The Quiet Girl review – A very touching story about the Irish countryside that really sounds like a classic | Movies

THis beautiful and emotional first-time director Colm Berriad, based on Foster’s novel by Claire Keegan, is a comprehensive look at our fallen world; It really does feel like a classic. There’s a lovely scene where the “Quiet Girl” from the title, 10-year-old Kate (played by newcomer Catherine Clinch), reads Heidi before bed, and this film, despite the darkness and pent-up pain, has the solidity, clarity, and storytelling fervor of an old children’s story. In the Alps – about the little girl who was sent away to live in a beautiful place with her grandfather.

The setup, as we can roughly work from car registration plates, is the early 1980s, in County Wexford, Ireland, where Irish is mostly spoken (translated into English). Kate is a reclusive little girl, one of many siblings, always wandering alone over the farmland: the first shot has a deception of some sort, hinting at a frightening fate. Cáit is often open-eyed, silent and alert, much to the chagrin of her exhausted and now severely pregnant mother (Kate Nick Chunai) and her bully, abusive and starving father (Michael Patrick). Naturally, without telling Cáit or paying any attention to her feelings in any way, her parents decided they needed a break from looking after her and packaged the girl for the summer to her mother’s cousin Eibhlín (Carrie Crowley) and her young farmer husband Seán (Andrew) Bennett, who had upset her small estate The more prosperous and better managed is Cáit’s grumpy father as he drives to deliver her. He can barely summon good morals for a conversation before getting back in his car to get home, and in his bad haste, he suffers from amnesia that will have dire consequences for Cáit’s new life.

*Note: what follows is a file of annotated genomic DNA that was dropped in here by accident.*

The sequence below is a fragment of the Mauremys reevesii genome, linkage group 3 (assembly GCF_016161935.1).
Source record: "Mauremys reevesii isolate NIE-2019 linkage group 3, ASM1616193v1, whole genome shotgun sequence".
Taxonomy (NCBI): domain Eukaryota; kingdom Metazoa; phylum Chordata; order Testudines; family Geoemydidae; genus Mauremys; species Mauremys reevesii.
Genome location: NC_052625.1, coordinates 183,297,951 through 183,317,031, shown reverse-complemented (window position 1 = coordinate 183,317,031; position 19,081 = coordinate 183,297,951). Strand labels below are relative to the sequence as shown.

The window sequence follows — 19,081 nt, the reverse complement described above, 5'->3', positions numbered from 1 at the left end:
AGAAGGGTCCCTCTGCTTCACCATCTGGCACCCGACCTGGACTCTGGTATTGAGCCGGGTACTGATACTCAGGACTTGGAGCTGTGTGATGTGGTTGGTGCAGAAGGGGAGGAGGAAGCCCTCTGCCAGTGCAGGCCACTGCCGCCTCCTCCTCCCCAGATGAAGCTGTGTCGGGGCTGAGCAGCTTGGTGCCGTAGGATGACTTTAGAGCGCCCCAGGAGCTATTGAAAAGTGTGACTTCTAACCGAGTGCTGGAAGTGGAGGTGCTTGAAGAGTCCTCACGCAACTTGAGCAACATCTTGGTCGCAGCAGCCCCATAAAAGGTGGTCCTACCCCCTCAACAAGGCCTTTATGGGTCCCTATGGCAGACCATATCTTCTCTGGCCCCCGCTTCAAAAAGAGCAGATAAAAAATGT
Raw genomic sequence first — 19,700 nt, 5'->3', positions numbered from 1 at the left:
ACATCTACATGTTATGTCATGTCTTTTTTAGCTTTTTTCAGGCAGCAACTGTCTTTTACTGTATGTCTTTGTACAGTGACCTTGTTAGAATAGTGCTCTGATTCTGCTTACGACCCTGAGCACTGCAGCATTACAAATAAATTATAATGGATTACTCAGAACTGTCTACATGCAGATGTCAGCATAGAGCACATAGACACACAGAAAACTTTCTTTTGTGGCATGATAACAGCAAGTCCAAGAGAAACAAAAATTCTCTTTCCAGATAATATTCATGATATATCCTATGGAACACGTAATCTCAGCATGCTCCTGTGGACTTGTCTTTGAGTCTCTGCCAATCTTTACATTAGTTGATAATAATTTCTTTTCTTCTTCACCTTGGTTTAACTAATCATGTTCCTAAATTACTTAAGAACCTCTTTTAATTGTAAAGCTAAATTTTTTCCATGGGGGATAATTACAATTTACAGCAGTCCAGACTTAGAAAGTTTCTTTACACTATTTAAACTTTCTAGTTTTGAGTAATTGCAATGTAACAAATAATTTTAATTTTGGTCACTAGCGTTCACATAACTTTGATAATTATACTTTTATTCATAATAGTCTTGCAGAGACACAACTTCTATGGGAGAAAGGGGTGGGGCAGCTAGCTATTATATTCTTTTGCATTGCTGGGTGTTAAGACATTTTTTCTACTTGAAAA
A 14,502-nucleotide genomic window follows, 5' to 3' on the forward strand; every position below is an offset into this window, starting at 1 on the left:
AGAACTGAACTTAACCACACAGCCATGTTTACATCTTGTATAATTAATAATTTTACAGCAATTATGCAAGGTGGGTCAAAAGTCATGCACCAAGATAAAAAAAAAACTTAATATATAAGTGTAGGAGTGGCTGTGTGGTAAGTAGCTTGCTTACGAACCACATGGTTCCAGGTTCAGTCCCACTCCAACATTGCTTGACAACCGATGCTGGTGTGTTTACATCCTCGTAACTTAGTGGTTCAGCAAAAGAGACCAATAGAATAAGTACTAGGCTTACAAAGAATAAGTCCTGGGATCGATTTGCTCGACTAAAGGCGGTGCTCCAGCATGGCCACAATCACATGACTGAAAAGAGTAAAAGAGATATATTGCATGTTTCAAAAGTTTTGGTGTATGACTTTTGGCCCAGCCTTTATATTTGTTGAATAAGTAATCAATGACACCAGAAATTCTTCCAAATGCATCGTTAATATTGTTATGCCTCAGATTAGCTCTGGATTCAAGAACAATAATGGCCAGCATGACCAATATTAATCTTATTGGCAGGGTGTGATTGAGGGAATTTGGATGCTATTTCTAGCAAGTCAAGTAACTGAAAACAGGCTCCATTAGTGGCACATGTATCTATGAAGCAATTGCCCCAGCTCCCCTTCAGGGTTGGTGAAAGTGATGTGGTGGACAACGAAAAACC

Crowley and Bennett give a heart-wrenching stellar performance as the unfortunate, childless couple who host Kate: especially Crowley as Ebelin, a well-bred, intelligent and elegant woman who engages as brightly with a child as no one has ever been inside of her. life. But Kate soon understands that they have a “secret”, which her cynical father already seems to know.

As this long, hot summer progresses as childhood continues, Kate McCullough’s brilliant cinematography and Emma Lowney’s production design create a magical new world for Cáit to feel simultaneously threatened and exalted: nearly every shot is a clearly composed and graphic gem. Above all, there is the mysterious artificial rainwater pond in the surrounding forests which Ebelin says has supernatural powers. A set of black comedy and satire is presented by neighbor Úna (a great performance by Joan Sheehy) who takes care of Cáit one afternoon and brutally tells the girl what her adoptive parents wouldn’t tell her – and Bairéad lets you cleverly suspect that Ebelin wanted to put up with Anna the horrific burden of revealing this. Perhaps the calm of Cáit is the calm of an abuse victim, or perhaps the calm of an intelligent person who knows that not speaking is the key to survival. As Seán told her, “A lot of people have missed the opportunity to say anything.” And when Cáit returns home, it’s her failure to obey this golden rule, and to cancel out the phrase “nothing happened,” which would inflict a new stab of pain.

In another kind of movie, the lazier kind, all that stillness and rustic beauty, seen by a vaguely silent child accustomed to vanishing invisibly into the landscape, would be a harbinger of something terrible or violent to come before the final credits. . But The Quiet Girl does something nicer than this, plus it’s more real and honest. It is a gem.

The Quiet Girl was released on May 13 in cinemas and at Curzon Home Cinema.

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